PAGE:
Enlarging the drainback holes in the head and block certainly helps. But in an engine revving to 8000 plus that in it self may not be adequate. I have a long 6 inch ball shaped porting burr which is the next oversize from the standard return hole size. I ream every orifice , front and back.
External -8 return lines from the rear of the heads to the sump will ensure the oil has another path apart from those standard particularly when accelerating g forces are involved.
I will endeavour to get some photos as I make these changes to a 440 clevor street/strip combo I'm building.

I'd also like to talk about the use of restrictors that limit oil to the lifters and valvetrain and whether the type of lifter used is susceptible to damage ( Torrington vs bushed)

More to come but feel free to chime in with questions or whatever you have to offer.


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PostPosted: Mon Jun 05, 2017 5:56 am 
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I don't think there's much oil that's kept in the lifter valley on a Cleveland block. The oil that goes to the cam bearings should drain right back to the crankcase and the oil that goes to the lifters is usually taken upstairs: that's why I use restricted pushrods. Most of my pushrods are restricted to .040" on hipo situations. Most of your aftermarket rocker arms are needle bearing fulcrum, so they don't require much oil and the amount of oil that can go through a .040" orifice is still quite a bit. Of course there's a difference between an engine that sees 7500-8000 for 1/4 mile and one that sees 7500-8000 for an extended amount of time.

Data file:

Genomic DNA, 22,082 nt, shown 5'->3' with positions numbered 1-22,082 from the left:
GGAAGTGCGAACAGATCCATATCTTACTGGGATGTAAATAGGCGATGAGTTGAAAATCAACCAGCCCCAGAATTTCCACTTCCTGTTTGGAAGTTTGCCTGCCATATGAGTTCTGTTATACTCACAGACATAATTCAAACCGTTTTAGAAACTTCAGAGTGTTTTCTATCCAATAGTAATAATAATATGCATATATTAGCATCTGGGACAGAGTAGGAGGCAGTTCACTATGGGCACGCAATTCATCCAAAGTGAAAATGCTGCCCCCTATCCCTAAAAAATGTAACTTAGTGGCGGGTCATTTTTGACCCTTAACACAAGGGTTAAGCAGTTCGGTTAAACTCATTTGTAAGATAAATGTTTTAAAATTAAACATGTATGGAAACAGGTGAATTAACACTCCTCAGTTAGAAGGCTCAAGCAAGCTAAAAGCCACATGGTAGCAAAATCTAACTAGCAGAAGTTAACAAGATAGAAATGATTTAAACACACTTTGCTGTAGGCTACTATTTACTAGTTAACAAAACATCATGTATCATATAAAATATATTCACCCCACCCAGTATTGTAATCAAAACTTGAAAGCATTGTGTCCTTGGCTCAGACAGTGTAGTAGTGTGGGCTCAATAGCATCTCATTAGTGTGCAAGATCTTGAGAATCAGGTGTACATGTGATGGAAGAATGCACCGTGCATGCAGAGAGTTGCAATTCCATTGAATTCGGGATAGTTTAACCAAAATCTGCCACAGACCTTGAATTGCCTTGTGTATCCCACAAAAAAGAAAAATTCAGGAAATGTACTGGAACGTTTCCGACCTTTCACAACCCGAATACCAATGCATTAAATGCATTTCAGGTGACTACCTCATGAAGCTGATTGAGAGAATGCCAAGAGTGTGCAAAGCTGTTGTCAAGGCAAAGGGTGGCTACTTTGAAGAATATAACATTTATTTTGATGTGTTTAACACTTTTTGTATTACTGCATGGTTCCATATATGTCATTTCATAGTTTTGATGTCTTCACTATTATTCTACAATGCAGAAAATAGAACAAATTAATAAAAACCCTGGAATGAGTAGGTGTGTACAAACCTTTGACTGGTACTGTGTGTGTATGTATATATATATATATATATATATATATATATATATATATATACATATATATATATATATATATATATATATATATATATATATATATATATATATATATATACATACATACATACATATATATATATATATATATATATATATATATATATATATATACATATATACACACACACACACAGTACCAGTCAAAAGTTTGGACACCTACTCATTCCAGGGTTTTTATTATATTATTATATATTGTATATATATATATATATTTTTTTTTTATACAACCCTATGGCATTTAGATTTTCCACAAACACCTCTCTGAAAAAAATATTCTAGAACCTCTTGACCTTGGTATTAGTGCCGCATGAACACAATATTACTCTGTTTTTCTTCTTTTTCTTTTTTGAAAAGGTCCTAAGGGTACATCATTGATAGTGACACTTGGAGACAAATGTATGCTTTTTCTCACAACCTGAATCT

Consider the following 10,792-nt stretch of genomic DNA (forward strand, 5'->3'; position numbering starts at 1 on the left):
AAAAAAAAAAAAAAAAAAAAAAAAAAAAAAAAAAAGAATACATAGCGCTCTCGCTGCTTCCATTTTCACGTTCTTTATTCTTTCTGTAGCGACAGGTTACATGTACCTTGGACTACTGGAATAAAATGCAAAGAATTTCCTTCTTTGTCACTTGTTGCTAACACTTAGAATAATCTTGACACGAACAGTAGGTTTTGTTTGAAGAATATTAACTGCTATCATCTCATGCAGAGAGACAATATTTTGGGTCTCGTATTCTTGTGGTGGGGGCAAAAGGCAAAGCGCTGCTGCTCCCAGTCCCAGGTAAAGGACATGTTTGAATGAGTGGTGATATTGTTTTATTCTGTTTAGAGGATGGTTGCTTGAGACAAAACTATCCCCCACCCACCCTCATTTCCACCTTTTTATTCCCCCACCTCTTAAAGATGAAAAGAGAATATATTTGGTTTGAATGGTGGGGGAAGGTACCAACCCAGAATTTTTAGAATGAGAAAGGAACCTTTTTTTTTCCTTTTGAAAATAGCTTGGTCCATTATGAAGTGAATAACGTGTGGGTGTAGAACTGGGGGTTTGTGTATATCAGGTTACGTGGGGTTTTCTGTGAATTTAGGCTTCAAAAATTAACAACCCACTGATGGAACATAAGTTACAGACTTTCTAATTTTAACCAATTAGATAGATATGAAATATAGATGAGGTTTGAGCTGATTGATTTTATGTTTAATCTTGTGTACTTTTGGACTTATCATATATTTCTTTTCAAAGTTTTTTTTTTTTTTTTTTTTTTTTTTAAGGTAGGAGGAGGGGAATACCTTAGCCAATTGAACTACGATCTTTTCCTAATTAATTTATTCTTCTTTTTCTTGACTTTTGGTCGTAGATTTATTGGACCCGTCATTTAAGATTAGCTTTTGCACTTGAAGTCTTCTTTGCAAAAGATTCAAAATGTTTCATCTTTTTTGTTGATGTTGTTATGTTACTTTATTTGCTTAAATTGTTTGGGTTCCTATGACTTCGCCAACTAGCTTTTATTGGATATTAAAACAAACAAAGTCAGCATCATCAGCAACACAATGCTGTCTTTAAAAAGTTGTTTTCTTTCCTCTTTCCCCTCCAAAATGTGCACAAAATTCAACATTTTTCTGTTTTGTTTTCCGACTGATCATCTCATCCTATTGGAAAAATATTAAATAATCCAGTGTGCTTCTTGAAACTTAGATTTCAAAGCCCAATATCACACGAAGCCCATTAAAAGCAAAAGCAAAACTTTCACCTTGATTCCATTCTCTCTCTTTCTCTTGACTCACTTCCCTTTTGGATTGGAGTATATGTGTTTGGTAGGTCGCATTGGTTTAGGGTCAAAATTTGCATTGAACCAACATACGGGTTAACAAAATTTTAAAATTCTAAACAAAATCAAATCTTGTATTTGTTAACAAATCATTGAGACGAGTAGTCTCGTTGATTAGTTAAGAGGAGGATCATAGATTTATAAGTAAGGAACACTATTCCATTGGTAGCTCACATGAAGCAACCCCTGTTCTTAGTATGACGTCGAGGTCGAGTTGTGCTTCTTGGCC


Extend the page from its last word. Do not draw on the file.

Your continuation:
The heads drain straight to the pan on both ends on the Cleveland. On a Windsor block, they drain to the timing cover area in the front and to the lifter valley in the rear, so you have to rely on it filtering through the lifter valley first before returning to the pan.

I'm not big on lifter bore bushings unless they are worn or I'm using a flat tappet camshaft. Then I think it's good insurance to make sure they're corrected to the correct angles and spacing with a BHJ fixture.

I've got a thread here somewhere, where I show the bearings out of a 7500 rpm Cleveland street/strip engine. You can see my mic tracks on them still after a season of racing and street driving. That's with nothing but restricted cam bearings. .003" on the mains, .0025" on the rods.

On Brian Gilchrist's 434 inch Clevor, I ran roller cam bearings and installed .903" lifter bore bushings that have no oiling hole present to the front of the block. That's in a Ford Racing block which has the front passage that goes right off the main feed to the lifter feed in the front. That way, it's a main/rod priority system. It also has restricted pushrods.

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PostPosted: Mon Jun 05, 2017 6:19 am 
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viewtopic.php?f=6&t=507&p=4001&hilit=lifter+bore+bushing#p4001

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PostPosted: Mon Jun 05, 2017 10:45 am 
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blykins wrote:
that's why I use restricted pushrods. Most of my pushrods are restricted to .040" on hipo situations. Most of your aftermarket rocker arms are needle bearing fulcrum, so they don't require much oil and the amount of oil that can go through a .040" orifice is still quite a bit.


Your OP is about what's needed for oiling... my crane roller rockers have a .035 restricter built into the oil passage, then restricter pushrods are not needed... all of the top brands [that I have seen] restrict to some point/level... would check before spending $$$ on pushrods.

On the extra oil line to the rear: everyone ask why... unless you are running a rubber hose [vs, Steel/Stainless] the question is what harm could it do... yes, it's of little value on a low rpm street motor.